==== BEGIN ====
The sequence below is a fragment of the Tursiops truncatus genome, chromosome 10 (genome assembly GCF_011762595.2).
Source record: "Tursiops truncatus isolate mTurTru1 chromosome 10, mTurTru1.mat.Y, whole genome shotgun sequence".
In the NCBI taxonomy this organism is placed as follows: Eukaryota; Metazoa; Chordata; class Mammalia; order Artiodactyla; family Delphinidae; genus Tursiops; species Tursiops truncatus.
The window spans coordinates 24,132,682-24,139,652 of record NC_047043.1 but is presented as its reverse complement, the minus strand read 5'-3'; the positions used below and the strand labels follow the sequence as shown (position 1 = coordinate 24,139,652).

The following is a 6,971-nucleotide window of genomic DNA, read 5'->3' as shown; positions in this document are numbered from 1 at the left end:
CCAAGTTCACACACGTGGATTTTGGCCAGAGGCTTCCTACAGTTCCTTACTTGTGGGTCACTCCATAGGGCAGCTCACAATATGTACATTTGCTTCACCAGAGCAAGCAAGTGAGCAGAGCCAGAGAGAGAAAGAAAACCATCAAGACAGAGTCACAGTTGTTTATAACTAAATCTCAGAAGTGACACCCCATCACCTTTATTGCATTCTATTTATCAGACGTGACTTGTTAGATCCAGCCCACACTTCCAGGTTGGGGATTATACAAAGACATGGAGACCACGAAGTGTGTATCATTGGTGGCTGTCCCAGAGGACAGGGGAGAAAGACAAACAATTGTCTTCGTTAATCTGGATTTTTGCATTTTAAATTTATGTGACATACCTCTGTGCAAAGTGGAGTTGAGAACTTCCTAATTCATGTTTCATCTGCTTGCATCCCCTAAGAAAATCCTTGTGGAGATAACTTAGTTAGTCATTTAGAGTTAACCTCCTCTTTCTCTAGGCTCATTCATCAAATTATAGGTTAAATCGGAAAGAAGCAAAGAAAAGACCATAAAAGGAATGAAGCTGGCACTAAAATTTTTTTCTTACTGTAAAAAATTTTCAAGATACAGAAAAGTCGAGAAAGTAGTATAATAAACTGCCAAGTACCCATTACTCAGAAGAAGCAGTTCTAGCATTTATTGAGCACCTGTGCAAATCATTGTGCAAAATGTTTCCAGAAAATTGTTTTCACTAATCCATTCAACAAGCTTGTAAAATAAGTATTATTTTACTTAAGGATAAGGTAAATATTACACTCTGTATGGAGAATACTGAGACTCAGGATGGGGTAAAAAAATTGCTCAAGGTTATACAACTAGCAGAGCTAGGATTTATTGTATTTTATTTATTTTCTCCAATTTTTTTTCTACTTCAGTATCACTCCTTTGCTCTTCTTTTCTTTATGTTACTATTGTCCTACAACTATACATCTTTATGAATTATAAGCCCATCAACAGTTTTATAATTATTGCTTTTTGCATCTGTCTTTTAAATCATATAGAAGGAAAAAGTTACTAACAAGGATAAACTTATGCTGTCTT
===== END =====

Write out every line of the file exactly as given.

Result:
The sequence below is a fragment of the Tursiops truncatus genome, chromosome 10 (genome assembly GCF_011762595.2).
Source record: "Tursiops truncatus isolate mTurTru1 chromosome 10, mTurTru1.mat.Y, whole genome shotgun sequence".
In the NCBI taxonomy this organism is placed as follows: Eukaryota; Metazoa; Chordata; class Mammalia; order Artiodactyla; family Delphinidae; genus Tursiops; species Tursiops truncatus.
The window spans coordinates 24,132,682-24,139,652 of record NC_047043.1 but is presented as its reverse complement, the minus strand read 5'-3'; the positions used below and the strand labels follow the sequence as shown (position 1 = coordinate 24,139,652).

The following is a 6,971-nucleotide window of genomic DNA, read 5'->3' as shown; positions in this document are numbered from 1 at the left end:
CCAAGTTCACACACGTGGATTTTGGCCAGAGGCTTCCTACAGTTCCTTACTTGTGGGTCACTCCATAGGGCAGCTCACAATATGTACATTTGCTTCACCAGAGCAAGCAAGTGAGCAGAGCCAGAGAGAGAAAGAAAACCATCAAGACAGAGTCACAGTTGTTTATAACTAAATCTCAGAAGTGACACCCCATCACCTTTATTGCATTCTATTTATCAGACGTGACTTGTTAGATCCAGCCCACACTTCCAGGTTGGGGATTATACAAAGACATGGAGACCACGAAGTGTGTATCATTGGTGGCTGTCCCAGAGGACAGGGGAGAAAGACAAACAATTGTCTTCGTTAATCTGGATTTTTGCATTTTAAATTTATGTGACATACCTCTGTGCAAAGTGGAGTTGAGAACTTCCTAATTCATGTTTCATCTGCTTGCATCCCCTAAGAAAATCCTTGTGGAGATAACTTAGTTAGTCATTTAGAGTTAACCTCCTCTTTCTCTAGGCTCATTCATCAAATTATAGGTTAAATCGGAAAGAAGCAAAGAAAAGACCATAAAAGGAATGAAGCTGGCACTAAAATTTTTTTCTTACTGTAAAAAATTTTCAAGATACAGAAAAGTCGAGAAAGTAGTATAATAAACTGCCAAGTACCCATTACTCAGAAGAAGCAGTTCTAGCATTTATTGAGCACCTGTGCAAATCATTGTGCAAAATGTTTCCAGAAAATTGTTTTCACTAATCCATTCAACAAGCTTGTAAAATAAGTATTATTTTACTTAAGGATAAGGTAAATATTACACTCTGTATGGAGAATACTGAGACTCAGGATGGGGTAAAAAAATTGCTCAAGGTTATACAACTAGCAGAGCTAGGATTTATTGTATTTTATTTATTTTCTCCAATTTTTTTTCTACTTCAGTATCACTCCTTTGCTCTTCTTTTCTTTATGTTACTATTGTCCTACAACTATACATCTTTATGAATTATAAGCCCATCAACAGTTTTATAATTATTGCTTTTTGCATCTGTCTTTTAAATCATATAGAAGGAAAAAGTTACTAACAAGGATAAACTTATGCTGTCTT